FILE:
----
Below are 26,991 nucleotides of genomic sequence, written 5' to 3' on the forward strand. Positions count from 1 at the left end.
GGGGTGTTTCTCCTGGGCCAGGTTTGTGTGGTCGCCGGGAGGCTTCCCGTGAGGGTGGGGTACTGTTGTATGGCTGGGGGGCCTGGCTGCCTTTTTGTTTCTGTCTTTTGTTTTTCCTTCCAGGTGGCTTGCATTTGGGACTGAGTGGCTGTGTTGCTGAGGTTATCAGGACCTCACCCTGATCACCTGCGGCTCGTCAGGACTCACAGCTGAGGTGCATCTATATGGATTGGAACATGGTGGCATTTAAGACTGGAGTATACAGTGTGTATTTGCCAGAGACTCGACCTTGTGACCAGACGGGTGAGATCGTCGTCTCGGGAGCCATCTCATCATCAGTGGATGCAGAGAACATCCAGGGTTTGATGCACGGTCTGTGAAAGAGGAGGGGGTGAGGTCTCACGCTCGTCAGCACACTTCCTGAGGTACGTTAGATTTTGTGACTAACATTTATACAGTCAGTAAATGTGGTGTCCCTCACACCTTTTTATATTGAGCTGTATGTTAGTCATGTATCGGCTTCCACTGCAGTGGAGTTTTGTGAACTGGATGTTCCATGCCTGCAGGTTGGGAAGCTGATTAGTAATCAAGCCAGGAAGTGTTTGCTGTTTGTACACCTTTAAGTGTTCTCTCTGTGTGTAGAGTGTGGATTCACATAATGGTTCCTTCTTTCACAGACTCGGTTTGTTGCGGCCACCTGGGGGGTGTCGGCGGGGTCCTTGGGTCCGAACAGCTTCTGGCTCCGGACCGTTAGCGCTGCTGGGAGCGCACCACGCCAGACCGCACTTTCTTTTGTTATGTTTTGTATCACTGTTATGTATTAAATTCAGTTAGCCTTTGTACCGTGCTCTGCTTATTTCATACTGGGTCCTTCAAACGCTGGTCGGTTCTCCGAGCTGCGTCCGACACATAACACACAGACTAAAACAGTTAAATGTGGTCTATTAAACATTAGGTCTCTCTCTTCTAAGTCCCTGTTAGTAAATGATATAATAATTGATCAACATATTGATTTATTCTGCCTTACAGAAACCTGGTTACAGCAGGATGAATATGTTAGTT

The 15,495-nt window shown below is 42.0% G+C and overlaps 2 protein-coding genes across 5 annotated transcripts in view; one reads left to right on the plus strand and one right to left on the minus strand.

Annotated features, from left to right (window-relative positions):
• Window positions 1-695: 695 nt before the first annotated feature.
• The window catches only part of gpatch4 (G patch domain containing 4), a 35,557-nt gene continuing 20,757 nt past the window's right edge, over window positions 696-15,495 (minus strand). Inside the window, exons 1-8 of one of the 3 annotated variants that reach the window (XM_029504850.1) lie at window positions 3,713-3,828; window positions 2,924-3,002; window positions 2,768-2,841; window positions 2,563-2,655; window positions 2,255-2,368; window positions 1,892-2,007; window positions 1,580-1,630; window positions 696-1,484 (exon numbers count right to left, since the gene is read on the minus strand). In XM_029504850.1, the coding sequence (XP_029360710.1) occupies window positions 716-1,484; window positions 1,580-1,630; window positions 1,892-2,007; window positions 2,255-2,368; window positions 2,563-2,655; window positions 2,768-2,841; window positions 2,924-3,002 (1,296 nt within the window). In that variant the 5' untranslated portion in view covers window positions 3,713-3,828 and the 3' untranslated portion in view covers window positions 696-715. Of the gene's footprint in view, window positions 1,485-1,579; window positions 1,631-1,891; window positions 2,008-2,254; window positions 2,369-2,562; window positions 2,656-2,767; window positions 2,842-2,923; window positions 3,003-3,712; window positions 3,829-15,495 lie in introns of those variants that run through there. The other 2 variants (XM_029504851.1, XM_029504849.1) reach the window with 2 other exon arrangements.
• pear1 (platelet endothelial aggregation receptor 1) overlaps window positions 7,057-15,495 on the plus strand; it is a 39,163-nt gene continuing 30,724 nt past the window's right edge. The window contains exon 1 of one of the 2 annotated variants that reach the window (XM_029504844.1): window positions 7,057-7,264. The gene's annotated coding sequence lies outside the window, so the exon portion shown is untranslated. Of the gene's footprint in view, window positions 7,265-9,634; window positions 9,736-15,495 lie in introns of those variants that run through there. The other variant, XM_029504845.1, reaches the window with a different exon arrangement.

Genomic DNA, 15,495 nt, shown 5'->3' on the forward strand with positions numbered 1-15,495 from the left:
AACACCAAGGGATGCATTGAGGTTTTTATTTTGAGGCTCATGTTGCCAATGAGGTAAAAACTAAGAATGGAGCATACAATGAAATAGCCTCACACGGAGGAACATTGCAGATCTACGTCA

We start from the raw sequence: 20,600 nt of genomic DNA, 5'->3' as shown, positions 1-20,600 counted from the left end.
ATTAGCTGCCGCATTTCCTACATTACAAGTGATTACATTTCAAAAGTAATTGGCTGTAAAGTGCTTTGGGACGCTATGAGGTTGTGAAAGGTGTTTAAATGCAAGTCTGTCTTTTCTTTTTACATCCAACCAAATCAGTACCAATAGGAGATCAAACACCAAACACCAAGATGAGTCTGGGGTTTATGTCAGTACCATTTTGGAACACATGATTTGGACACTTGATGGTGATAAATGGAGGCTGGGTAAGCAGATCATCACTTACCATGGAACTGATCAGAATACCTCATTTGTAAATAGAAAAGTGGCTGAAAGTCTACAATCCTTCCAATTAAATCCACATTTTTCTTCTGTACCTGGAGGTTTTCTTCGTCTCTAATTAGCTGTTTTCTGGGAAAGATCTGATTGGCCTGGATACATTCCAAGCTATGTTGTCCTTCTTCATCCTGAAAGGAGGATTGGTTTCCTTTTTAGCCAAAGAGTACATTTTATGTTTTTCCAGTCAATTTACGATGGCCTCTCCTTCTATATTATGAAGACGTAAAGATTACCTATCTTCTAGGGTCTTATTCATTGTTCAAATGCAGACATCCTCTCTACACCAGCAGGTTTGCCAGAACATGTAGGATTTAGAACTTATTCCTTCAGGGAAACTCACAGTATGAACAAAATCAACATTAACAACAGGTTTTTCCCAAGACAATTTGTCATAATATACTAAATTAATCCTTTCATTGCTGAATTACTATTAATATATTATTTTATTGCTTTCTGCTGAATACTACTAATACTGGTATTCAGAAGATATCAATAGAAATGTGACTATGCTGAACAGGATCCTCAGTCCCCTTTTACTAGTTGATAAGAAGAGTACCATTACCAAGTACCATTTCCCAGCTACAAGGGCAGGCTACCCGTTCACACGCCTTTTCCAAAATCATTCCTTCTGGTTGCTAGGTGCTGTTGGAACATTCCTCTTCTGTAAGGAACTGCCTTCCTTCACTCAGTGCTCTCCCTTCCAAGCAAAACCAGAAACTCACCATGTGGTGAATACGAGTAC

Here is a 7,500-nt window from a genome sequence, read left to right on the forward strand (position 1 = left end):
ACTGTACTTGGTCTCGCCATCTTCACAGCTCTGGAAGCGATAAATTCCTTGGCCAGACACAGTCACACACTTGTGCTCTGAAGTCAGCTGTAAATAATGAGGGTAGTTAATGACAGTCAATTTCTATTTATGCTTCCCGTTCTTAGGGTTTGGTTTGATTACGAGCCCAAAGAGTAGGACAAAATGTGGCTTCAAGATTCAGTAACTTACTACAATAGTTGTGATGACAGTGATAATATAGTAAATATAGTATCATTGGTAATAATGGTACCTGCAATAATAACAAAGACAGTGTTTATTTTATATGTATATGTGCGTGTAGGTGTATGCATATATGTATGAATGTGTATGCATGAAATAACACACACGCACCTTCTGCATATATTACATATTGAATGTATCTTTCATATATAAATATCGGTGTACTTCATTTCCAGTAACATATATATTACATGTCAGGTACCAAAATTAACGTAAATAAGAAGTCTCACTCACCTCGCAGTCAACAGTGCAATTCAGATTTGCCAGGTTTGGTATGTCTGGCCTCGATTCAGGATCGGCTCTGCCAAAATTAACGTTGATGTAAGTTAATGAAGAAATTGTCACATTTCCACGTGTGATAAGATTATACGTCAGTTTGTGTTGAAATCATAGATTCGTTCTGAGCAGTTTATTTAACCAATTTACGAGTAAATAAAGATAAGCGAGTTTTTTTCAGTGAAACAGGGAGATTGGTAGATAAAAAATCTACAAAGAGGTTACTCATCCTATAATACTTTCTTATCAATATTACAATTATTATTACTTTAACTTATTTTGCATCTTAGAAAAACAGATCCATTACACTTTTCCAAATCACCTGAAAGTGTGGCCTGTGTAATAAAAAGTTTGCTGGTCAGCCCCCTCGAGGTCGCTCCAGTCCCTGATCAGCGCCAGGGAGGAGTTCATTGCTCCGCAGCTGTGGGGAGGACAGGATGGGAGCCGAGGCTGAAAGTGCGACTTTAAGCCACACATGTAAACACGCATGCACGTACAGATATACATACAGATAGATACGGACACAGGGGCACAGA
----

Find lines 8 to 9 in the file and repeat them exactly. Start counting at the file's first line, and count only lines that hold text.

Genomic DNA, 15,495 nt, shown 5'->3' on the forward strand with positions numbered 1-15,495 from the left:
AACACCAAGGGATGCATTGAGGTTTTTATTTTGAGGCTCATGTTGCCAATGAGGTAAAAACTAAGAATGGAGCATACAATGAAATAGCCTCACACGGAGGAACATTGCAGATCTACGTCA